Friday, March 11th


[CANCELLED] BRINK: Photographs by David Butow

We regret to announce that the event “BRINK: Photographs by David Butow” scheduled for March 11, 2022 has been cancelled. 

Join us for a live conversation with photographer David Butow and Berkeley Journalism Prof. Ken Light, followed by Q&A with Berkeley Journalism students Kathryn Styer Martínez (’23) and Mathew Miranda (’22)

A middle-aged man with gray hair sits indoors, holding a camera. He is wearing a dark t-shirt and has a neutral expression on his face. The background is softly blurred, focusing attention on the man, who appears to be immersed in his Berkeley Journalism work.David Butow has been a professional photojournalist since the 1980’s. His pictures have appeared in many publications around the world including National Geographic, TIME and Paris Match. His past work includes the 1992 Los Angeles Riots, the 2003 invasion of Iraq, and the 2019 democracy demonstrations in Hong Kong. He has worked in dozens of countries and received awards from World Press Photo, Pictures of the Year International, Communications Arts and others.

Statement from David Butow:

A few weeks before the 2016 presidential election, I traveled to the swing states of the upper Midwest to try to get a sense of what was driving support for Donald Trump. I fully expected Hillary Clinton to win but Trump had tapped into something I didn’t understand, and I was surprised that this self-centered, unscrupulous businessman who seemed to have no interest in government, was the Republican nominee.

His stunning victory, and the sense that the country would go through a very strange period, compelled me to move from California to Washington, D.C. I’d spent decades as a photojournalist covering, in part, the results of public policy, but I’d never worked inside the halls of power in the nation’s capital. This seemed like a good time to do it, and while I expected the incompetence, I underestimated the treachery.

The first three years were an endless stream of scandals, highly-charged congressional hearings on Capitol Hill and declassé press events at the White House. I was curious what happened outside of the frame of television cameras and tried to make photographs that were different from typical pictures designed for the daily news cycle and quick hits on the web.

In 2020, everything changed. The drama and tension was acute, and visceral. Americans were dying of COVID-19 by the thousands, the administration was slow to respond and protests of the murder of George Floyd pressed up to the very gates of the White House. Late in the year, after Joe Biden’s victory, the president and his hard-core supporters laid the groundwork for challenging the election.

On the afternoon of January 6, 2021 I was standing on the west steps of the Capitol watching something so surreal, dramatic and terrible, for a few seconds, or maybe it was minutes, I lowered my camera and just tried to process what I was seeing through the foggy view of my gas mask. The next few weeks at the Capitol were unrecognizable, as young National Guard troops carrying loaded machine guns stood on patrol behind miles of razor wire, protecting U.S. democracy from its own citizens.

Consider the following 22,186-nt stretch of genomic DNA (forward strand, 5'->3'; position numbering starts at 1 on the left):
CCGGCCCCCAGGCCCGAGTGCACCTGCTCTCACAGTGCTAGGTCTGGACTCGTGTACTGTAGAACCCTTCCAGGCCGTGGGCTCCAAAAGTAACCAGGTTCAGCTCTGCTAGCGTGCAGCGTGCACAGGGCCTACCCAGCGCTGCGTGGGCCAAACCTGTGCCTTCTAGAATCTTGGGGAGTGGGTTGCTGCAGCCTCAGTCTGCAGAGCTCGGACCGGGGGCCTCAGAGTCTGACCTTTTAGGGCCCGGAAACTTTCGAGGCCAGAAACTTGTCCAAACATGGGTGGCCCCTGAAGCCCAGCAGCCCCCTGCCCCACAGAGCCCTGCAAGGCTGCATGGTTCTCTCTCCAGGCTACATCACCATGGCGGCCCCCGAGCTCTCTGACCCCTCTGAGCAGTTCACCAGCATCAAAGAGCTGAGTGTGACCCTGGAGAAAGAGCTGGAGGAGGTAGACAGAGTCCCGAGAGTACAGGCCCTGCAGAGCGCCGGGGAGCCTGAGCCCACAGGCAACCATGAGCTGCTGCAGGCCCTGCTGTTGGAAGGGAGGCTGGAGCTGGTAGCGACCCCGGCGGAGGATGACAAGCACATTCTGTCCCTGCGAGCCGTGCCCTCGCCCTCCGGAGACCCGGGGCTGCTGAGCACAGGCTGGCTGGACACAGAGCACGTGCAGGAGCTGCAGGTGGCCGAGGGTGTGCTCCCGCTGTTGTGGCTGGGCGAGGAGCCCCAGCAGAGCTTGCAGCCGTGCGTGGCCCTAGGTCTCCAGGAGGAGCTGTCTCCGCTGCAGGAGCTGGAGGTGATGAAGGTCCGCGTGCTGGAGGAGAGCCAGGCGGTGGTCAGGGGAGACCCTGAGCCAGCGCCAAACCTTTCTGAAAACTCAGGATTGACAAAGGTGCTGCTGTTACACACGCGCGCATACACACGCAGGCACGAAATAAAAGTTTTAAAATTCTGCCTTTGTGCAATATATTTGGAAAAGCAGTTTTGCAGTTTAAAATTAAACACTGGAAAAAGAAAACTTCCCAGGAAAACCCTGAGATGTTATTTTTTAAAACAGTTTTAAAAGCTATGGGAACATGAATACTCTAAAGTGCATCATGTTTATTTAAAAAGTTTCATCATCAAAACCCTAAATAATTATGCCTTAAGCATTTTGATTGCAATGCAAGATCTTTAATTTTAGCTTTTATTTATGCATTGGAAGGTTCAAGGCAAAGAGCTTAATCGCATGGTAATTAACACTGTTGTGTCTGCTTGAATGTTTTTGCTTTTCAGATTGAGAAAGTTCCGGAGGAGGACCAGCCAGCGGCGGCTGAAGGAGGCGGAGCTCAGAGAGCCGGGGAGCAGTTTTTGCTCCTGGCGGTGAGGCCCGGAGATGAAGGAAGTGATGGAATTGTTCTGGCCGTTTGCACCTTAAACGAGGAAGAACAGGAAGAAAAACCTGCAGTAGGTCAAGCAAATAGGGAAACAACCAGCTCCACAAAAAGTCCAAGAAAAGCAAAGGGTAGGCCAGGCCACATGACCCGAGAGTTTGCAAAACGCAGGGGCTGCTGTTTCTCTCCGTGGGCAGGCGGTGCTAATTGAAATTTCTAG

It was then that I knew I must organize the work I’d begun four years earlier into a narrative that would at least illuminate the arc of events that had brought the country to this point. We lived through history minute by minute, so much so that the gravitas of what transpired is apparent only when you step back and see how the whole saga unfolded. As revisionists seek to trivialize or downplay the events of 2016-21, it’s critical to maintain a record of just how close the presidency of Donald Trump brought U.S. democracy to the brink of collapse.

Four years ago, I thought this period would be an aberration. Regrettably, I no longer hold that view.


Ken Light has worked as a documentary photographer, focusing on social issues facing America for over 50 years. He is the Reva and David Logan Professor of Photojournalism and curator of the Center for Photography at Berkeley Journalism.



A person with glasses, long earrings, and a nose piercing is standing against a background of wooden shingles. They are wearing a black top and a grey vest, with their hair tied back—perfectly capturing the eclectic vibe of Berkeley Journalism.Kathryn Styer Martínez (’23) is a Northern Californian multimedia journalist. Her reporting focuses on Latino communities, economic equity and solutions to social problems.




A person with short, dark hair styled upwards and wearing a navy blue polo shirt is smiling in front of a wooden shingle wall, exuding the confidence often seen in Berkeley Journalism graduates.Mathew Miranda (’22) is a journalist and photographer whose work has mostly focused on Latino communities, homelessness and sports. He is the 2021 Jim Marshall Fellow in Photography at Berkeley Journalism.



How to support the next generation
In 2015, the J-School’s Center for Photography joined with photographer Jim Marshall’s estate to launch the Jim Marshall Fellowships in Photography. Our goal is to raise $500,000 to $1,000,000 in funds dedicated to supporting the visual arts at the School. We’re depending on people like you to reach this ambitious goal in tax-deductible donations both large and small. Donate online today at: http://givetocal.berkeley.edu/jimmarshallfellowships.



Get directions to Online



Friday, March 11, 2022 | 5:00-6:00 PM (PT)


This is a FREE event.
Tax-deductible donations from the J-School community help make this possible.

No tickets required


Julie Hirano